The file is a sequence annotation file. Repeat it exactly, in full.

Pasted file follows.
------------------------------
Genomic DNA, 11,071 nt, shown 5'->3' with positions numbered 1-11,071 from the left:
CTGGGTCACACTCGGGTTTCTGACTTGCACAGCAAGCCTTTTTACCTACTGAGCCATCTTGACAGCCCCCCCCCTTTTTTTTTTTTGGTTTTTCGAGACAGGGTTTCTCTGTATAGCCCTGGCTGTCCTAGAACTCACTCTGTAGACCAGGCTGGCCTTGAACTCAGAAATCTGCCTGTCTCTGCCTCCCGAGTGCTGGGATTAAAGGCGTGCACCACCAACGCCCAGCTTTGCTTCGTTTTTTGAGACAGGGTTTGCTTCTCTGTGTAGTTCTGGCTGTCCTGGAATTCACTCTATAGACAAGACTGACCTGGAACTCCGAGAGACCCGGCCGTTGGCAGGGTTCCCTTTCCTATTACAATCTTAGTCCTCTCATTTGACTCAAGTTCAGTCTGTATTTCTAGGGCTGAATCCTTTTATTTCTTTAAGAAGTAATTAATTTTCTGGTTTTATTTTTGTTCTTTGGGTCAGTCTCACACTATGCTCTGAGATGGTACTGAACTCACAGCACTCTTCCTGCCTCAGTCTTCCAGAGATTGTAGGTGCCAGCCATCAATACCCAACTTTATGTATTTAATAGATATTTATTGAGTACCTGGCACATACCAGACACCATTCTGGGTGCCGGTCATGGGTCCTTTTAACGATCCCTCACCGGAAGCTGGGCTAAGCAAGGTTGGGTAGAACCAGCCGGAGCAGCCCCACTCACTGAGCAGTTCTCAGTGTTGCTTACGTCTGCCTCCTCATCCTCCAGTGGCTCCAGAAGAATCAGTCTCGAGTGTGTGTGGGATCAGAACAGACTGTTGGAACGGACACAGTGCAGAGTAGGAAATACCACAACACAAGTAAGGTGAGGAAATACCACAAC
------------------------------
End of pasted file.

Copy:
Genomic DNA, 11,071 nt, shown 5'->3' with positions numbered 1-11,071 from the left:
CTGGGTCACACTCGGGTTTCTGACTTGCACAGCAAGCCTTTTTACCTACTGAGCCATCTTGACAGCCCCCCCCCTTTTTTTTTTTTGGTTTTTCGAGACAGGGTTTCTCTGTATAGCCCTGGCTGTCCTAGAACTCACTCTGTAGACCAGGCTGGCCTTGAACTCAGAAATCTGCCTGTCTCTGCCTCCCGAGTGCTGGGATTAAAGGCGTGCACCACCAACGCCCAGCTTTGCTTCGTTTTTTGAGACAGGGTTTGCTTCTCTGTGTAGTTCTGGCTGTCCTGGAATTCACTCTATAGACAAGACTGACCTGGAACTCCGAGAGACCCGGCCGTTGGCAGGGTTCCCTTTCCTATTACAATCTTAGTCCTCTCATTTGACTCAAGTTCAGTCTGTATTTCTAGGGCTGAATCCTTTTATTTCTTTAAGAAGTAATTAATTTTCTGGTTTTATTTTTGTTCTTTGGGTCAGTCTCACACTATGCTCTGAGATGGTACTGAACTCACAGCACTCTTCCTGCCTCAGTCTTCCAGAGATTGTAGGTGCCAGCCATCAATACCCAACTTTATGTATTTAATAGATATTTATTGAGTACCTGGCACATACCAGACACCATTCTGGGTGCCGGTCATGGGTCCTTTTAACGATCCCTCACCGGAAGCTGGGCTAAGCAAGGTTGGGTAGAACCAGCCGGAGCAGCCCCACTCACTGAGCAGTTCTCAGTGTTGCTTACGTCTGCCTCCTCATCCTCCAGTGGCTCCAGAAGAATCAGTCTCGAGTGTGTGTGGGATCAGAACAGACTGTTGGAACGGACACAGTGCAGAGTAGGAAATACCACAACACAAGTAAGGTGAGGAAATACCACAAC